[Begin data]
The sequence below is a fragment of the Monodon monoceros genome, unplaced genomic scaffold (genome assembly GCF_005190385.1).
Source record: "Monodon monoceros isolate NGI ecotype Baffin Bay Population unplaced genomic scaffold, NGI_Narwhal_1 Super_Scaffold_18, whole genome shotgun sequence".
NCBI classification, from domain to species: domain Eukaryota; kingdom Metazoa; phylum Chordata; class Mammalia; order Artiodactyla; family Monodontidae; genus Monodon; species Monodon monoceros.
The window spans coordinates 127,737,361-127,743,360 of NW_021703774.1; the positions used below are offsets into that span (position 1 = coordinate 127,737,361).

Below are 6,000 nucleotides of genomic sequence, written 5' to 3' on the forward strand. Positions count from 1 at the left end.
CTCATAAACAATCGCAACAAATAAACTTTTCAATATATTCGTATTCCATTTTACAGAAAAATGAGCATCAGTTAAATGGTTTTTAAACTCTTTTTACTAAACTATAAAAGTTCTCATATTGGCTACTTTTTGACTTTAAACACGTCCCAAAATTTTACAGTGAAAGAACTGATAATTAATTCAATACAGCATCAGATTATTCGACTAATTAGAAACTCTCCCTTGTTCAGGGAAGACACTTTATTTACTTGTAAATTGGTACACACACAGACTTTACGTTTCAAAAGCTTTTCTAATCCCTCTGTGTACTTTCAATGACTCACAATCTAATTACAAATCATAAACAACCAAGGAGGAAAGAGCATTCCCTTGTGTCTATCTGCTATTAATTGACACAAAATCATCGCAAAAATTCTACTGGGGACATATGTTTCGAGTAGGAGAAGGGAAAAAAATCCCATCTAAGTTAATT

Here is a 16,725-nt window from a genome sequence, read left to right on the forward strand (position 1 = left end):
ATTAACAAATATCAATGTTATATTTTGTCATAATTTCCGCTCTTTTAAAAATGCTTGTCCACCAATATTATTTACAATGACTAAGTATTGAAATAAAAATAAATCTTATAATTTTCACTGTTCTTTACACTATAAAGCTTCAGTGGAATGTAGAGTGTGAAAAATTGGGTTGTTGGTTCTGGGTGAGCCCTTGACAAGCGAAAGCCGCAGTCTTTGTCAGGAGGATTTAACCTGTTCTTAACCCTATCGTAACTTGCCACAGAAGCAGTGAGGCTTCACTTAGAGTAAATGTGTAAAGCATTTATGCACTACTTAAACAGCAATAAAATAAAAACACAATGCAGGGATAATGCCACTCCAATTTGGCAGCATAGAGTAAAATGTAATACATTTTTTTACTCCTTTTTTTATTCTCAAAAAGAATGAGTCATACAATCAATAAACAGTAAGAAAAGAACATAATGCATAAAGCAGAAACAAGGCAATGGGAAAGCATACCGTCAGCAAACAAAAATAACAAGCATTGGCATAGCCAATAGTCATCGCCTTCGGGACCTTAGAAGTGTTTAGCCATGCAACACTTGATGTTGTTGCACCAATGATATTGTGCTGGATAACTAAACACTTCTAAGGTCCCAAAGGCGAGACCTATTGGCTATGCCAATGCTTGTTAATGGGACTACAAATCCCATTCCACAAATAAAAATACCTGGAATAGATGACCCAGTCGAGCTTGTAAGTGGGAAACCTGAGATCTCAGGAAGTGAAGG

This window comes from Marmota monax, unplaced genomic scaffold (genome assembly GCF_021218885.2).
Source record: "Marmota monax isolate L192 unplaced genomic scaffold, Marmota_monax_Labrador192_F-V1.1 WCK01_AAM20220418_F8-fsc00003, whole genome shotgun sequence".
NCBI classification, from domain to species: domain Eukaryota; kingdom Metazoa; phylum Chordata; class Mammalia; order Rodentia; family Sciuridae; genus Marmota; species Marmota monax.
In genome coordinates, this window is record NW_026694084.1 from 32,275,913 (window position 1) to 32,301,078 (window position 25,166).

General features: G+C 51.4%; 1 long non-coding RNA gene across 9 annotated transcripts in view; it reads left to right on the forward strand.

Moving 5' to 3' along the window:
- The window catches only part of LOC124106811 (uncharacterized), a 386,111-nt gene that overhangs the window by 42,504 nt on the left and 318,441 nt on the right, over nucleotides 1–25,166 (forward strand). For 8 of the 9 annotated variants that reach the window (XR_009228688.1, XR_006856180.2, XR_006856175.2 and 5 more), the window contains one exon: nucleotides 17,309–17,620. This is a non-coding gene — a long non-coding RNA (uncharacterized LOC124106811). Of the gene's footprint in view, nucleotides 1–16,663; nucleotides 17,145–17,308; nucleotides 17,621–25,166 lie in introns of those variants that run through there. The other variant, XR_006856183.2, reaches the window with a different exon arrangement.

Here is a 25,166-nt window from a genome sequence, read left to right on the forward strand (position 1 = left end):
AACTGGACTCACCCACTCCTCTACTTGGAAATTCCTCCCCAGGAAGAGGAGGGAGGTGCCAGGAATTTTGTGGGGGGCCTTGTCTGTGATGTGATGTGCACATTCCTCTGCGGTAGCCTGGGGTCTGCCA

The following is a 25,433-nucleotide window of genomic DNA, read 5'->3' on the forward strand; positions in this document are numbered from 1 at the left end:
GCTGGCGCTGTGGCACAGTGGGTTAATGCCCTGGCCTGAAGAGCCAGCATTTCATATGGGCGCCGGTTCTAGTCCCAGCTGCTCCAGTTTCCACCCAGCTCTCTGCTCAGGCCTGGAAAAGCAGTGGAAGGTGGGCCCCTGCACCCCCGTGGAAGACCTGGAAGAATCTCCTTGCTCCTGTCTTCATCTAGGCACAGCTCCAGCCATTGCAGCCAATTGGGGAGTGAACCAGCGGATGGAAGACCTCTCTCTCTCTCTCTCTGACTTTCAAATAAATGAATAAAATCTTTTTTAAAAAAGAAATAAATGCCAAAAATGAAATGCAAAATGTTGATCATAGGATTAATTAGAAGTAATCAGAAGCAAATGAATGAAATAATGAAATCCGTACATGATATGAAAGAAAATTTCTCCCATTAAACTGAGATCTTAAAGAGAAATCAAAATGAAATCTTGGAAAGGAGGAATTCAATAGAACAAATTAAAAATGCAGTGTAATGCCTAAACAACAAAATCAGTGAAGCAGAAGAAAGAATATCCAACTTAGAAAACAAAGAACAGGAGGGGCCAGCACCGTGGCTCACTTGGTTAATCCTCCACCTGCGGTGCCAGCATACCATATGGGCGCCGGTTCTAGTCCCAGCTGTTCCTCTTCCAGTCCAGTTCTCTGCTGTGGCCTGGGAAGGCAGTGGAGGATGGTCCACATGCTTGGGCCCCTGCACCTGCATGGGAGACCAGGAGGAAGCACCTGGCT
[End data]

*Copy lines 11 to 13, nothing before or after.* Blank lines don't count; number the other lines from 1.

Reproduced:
NCBI classification, from domain to species: domain Eukaryota; kingdom Metazoa; phylum Chordata; class Mammalia; order Rodentia; family Sciuridae; genus Marmota; species Marmota monax.
In genome coordinates, this window is record NW_026694084.1 from 32,275,913 (window position 1) to 32,301,078 (window position 25,166).

General features: G+C 51.4%; 1 long non-coding RNA gene across 9 annotated transcripts in view; it reads left to right on the forward strand.